‘Whom to marry and when will it happen – these two questions define every woman’s existence.’ So begins Spinster, a revelatory and slyly erudite look at the pleasures and possibilities of remaining single.
Using her own experience as a starting point, Kate Bolick invites us into her carefully considered, passionately lived life, weaving together the past and present to examine why she – along with millions of women, whose ranks keep growing – remains unmarried. This unprecedented demographic shift is the logical outcome of hundreds of years of change that has neither been fully understood nor appreciated.
Spinster introduces a cast of pioneering women from the last century whose genius, tenacity and flair for drama has emboldened Bolick to fashion her life on her own terms essayist: journalist Neith Boyce, essayist Maeve Brennan, social reformer Charlotte Perkins Gilman, poet Edna St. Vincent Millay, and novelist Edith Wharton. By narrating their unconventional ideas and choices, Bolick shows us that contemporary debates about settling down and having it all are timeless – the crucible upon which women have tried for centuries to forge a good life.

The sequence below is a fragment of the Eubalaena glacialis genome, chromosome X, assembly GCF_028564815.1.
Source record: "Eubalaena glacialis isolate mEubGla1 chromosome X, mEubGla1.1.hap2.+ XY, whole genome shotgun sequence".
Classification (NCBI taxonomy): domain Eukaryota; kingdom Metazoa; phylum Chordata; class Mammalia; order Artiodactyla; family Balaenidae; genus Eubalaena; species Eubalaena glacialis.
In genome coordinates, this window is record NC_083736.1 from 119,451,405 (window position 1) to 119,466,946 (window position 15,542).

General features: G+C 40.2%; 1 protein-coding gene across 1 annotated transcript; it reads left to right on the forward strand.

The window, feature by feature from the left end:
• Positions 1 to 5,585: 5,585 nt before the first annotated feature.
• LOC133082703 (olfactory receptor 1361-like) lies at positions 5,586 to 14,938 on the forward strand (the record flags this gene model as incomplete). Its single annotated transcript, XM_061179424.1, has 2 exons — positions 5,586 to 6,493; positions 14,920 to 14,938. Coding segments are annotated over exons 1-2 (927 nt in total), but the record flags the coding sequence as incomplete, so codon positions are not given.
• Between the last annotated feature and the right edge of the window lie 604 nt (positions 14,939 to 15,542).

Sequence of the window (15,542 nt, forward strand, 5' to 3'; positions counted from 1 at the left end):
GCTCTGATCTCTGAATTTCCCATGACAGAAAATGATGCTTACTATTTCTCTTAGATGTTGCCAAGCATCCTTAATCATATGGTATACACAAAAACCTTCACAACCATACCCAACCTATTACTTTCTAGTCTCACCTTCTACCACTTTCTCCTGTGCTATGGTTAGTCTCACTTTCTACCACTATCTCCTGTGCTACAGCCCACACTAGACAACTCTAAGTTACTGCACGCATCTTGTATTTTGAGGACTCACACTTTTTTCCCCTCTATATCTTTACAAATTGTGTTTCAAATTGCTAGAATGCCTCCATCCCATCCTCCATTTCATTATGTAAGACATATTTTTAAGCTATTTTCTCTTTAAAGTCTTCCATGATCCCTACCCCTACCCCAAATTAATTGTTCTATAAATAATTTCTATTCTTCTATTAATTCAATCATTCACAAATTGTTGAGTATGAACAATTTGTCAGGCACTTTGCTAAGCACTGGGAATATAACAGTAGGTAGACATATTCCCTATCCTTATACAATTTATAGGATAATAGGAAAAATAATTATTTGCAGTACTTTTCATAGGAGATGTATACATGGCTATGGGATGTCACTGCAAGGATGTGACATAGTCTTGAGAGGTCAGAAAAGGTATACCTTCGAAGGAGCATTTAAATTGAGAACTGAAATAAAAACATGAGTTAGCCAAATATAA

Intellectually substantial and deeply personal, Spinster is a new kind of unreservedly inquisitive work of memoir and broader cultural exploration that asks us to acknowledge the opportunities that exist within ourselves to live authentically, unbounded – and to be savoured.
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